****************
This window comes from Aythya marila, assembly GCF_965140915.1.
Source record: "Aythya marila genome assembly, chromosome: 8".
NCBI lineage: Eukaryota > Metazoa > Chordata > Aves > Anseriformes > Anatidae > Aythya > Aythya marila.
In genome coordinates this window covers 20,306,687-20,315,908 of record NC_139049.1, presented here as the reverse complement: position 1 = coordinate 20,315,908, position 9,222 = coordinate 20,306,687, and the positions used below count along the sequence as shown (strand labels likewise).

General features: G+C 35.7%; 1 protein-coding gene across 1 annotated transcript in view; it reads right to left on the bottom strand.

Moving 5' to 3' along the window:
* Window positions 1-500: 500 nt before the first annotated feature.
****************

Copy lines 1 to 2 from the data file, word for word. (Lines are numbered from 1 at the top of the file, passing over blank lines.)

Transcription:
This window comes from Aythya marila, assembly GCF_965140915.1.
Source record: "Aythya marila genome assembly, chromosome: 8".